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Above the fireplace in the National Trust property Gunby Hall hangs a piece of faded handwriting that includes the well known line ‘…a haunt of ancient peace’. Composed by poet Alfred Tennyson to describe the grounds at Gunby, it is a fitting description of the estate, established in the fifteenth century by the Massingberd family on the edge of the Lincolnshire Wolds. Besides Tennyson, other associations to Gunby Hall include Bonnie Prince Charlie, Dr Johnson, Charles Darwin, The Wedgwoods, Rudyard Kipling, Edward Lear, Virginia Woolf and Ralph Vaughan Williams to name but a few. Despite links with the English intellectual elite, what truly sets Gunby’s colourful history apart is its painting collection. The portraits of the Massingbird-Langton-Montgomery family tree tell stories fraught with love, honour, scandal, bankruptcy, and even murder. 

There are two outstanding portraits by Joshua Reynolds depicting early inhabitants Bennet Langton (1737–1801) and Mary Lloyd (d.1820), Countess of Rothes, Later Mrs Bennet Langton. Another portrait shows Algernon Massingberd, a brazen young chap who nearly spelled the end of Gunby Hall. Inheriting the property at 16 he swiftly gambled away his inheritance, ran away from his creditors and tragically died aged 26 on the River Amazon. His portrait in the dining room is now referred to as 'Naughty Algernon'! 

Algernon’s uncle, Charles Langton Massingberd restored Gunby back from depredation. Later, his daughter Emily Caroline Langton Massingberd (1847–1897) would become a women’s rights and temperance campaigner. In 1892 she founded the Pioneer Club as a home for women of advanced views. Gunby holds two distinctive portraits of her; one painted in 1871 by John Collingham Moore with Emily in a bustled blue dress and another by Theodore Blake Wirgman painted in 1878 where she appears dressed, unusually for the time, in male attire. Despite being a militant feminist, Emily married her second cousin and went on to have four children, one of whom married Charles Darwin’s son Leonard.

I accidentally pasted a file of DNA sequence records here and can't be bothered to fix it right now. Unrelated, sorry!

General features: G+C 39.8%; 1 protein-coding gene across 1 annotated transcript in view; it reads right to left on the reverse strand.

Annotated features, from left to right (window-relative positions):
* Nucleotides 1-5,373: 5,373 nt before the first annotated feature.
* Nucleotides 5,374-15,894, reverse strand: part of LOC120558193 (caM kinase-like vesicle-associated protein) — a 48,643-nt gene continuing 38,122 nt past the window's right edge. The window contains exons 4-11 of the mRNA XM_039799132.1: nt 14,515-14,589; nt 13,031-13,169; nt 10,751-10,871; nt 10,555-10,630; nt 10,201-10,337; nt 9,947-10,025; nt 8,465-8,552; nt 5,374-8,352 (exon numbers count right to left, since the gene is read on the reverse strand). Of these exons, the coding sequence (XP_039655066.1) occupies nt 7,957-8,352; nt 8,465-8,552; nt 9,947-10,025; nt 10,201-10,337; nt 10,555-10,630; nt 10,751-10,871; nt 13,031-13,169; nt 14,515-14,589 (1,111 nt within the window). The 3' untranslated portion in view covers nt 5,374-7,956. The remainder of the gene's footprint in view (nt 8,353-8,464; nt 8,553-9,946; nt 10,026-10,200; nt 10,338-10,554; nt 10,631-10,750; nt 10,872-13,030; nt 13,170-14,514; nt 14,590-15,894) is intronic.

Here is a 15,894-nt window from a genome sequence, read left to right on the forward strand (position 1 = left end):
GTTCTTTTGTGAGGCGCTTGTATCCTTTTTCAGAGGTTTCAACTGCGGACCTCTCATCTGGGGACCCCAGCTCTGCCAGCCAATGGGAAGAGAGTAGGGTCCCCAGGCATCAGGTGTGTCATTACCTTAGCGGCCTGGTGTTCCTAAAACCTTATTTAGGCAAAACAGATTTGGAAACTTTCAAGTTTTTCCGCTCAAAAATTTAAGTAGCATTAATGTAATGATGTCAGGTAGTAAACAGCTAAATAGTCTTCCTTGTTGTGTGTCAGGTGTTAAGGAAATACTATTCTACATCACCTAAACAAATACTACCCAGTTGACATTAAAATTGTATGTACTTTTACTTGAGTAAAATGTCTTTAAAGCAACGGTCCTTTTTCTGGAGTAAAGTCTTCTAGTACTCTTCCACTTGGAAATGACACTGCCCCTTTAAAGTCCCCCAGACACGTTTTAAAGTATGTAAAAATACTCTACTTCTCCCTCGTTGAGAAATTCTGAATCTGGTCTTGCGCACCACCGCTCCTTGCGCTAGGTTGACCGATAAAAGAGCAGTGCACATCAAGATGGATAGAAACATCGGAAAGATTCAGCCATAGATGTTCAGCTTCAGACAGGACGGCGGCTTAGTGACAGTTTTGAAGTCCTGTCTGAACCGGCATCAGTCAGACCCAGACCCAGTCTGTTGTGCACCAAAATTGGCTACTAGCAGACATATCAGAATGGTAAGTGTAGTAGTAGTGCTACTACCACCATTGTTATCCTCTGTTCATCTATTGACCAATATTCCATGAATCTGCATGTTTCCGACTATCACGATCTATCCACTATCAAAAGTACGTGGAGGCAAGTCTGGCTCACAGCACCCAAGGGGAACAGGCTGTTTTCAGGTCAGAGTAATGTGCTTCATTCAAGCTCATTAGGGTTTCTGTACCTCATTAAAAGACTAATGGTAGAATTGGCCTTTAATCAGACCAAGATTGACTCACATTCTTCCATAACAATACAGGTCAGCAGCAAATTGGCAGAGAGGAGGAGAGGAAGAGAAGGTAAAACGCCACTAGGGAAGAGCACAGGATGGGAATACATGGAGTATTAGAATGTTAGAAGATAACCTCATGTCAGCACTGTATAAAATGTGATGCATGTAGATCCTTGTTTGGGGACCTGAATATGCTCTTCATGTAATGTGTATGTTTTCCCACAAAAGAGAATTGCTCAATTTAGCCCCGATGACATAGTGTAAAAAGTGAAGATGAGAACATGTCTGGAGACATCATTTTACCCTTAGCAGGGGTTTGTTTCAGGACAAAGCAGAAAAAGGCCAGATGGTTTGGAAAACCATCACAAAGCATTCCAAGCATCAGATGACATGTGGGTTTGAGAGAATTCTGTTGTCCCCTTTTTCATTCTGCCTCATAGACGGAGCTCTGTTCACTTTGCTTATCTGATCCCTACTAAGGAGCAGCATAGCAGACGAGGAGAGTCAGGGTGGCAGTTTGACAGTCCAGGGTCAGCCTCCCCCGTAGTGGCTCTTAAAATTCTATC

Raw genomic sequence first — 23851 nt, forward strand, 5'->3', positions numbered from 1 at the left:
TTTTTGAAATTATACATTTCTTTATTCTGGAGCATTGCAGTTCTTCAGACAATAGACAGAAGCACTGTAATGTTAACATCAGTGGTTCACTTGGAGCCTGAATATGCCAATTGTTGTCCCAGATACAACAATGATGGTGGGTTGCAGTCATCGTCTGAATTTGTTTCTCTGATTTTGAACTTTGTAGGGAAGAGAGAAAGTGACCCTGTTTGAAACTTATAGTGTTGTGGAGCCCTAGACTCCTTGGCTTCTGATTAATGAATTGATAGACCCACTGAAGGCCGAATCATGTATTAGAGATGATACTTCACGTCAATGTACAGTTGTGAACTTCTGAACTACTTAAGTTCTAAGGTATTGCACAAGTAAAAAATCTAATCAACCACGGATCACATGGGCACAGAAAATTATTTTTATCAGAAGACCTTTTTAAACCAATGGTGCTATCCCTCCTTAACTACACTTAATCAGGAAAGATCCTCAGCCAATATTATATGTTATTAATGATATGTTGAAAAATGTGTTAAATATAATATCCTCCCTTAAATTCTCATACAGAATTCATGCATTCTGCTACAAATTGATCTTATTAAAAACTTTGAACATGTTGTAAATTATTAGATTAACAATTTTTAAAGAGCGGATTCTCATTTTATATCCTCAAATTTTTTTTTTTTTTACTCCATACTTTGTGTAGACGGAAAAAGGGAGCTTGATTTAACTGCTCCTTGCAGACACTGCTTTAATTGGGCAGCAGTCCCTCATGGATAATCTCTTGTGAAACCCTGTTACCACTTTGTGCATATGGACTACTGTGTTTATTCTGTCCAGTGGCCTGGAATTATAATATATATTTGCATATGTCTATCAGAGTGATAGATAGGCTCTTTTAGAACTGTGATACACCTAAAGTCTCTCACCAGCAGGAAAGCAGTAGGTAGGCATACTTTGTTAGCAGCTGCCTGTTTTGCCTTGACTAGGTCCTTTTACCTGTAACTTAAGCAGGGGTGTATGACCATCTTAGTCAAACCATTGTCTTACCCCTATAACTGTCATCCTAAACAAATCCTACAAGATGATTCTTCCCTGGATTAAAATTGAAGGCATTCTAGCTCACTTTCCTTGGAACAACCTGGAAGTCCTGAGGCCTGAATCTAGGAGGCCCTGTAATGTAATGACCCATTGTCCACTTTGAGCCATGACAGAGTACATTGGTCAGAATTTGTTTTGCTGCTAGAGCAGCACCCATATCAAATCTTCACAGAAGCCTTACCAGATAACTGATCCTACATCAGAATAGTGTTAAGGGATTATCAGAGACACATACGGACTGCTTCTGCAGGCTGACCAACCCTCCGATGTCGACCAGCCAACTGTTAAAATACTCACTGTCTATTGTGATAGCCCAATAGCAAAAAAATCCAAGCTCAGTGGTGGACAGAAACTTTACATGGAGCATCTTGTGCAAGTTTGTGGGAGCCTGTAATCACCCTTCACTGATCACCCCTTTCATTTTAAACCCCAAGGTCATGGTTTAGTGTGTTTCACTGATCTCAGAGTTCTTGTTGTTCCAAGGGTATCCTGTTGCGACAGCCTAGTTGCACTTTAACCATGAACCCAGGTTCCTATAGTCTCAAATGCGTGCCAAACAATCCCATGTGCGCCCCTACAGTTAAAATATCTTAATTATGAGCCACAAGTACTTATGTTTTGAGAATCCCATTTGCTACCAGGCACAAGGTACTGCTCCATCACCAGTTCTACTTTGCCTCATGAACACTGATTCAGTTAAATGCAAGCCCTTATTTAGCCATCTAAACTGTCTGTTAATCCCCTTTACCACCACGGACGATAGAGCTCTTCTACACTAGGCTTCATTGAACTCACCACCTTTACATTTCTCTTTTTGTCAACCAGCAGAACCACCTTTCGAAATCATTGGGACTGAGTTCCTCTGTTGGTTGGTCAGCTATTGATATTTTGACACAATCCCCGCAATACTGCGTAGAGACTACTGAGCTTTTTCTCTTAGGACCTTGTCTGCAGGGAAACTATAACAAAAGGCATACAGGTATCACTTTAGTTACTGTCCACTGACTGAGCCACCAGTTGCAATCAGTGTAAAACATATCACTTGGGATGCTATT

Another delightful portrait is the 1903 Arthur Hughes study of Emily’s daughter-in-law Margaret Lushington (Mrs Stephen Langton Massingberd). She is shown in the stunning gardens at Gunby with white doves circling her head. Sadly she died 3 years later of peritonitis at the age of 37, shortly before her husband returned from war duties.

A more recent portrait is of the last notable resident owner, Diana Langton (1873–1963), Lady Montgomery-Massingberd painted in 1943 by the Jewish artist Richard Ziegler, who at that time was in exile from Nazi Germany and living in London.

The collection shows strong military ties in the family – Major Stephen Massingberd, Major-General Hugh Montgomery and Diana’s husband Field Marshal Sir Archibald Montgomery-Massingberd, who was Chief of the Imperial General Staff from 1933–1936. A fictional character in the comedy series ‘Blackadder Goes Forth’ called 'Air Chief Marshall Sir Hugh Massingbird-Massingbird VC, DFC and bar’ is believed to be based on Sir Archibald.

Given to the Trust in 1944, Gunby Hall may be less grandiose than some of its National Trust counterparts, but remains a goldmine of curiously unique history and a fine example of what can be learned from stories behind the paintings.

Angharad Jones, Former Art UK Paintings Project Coordinator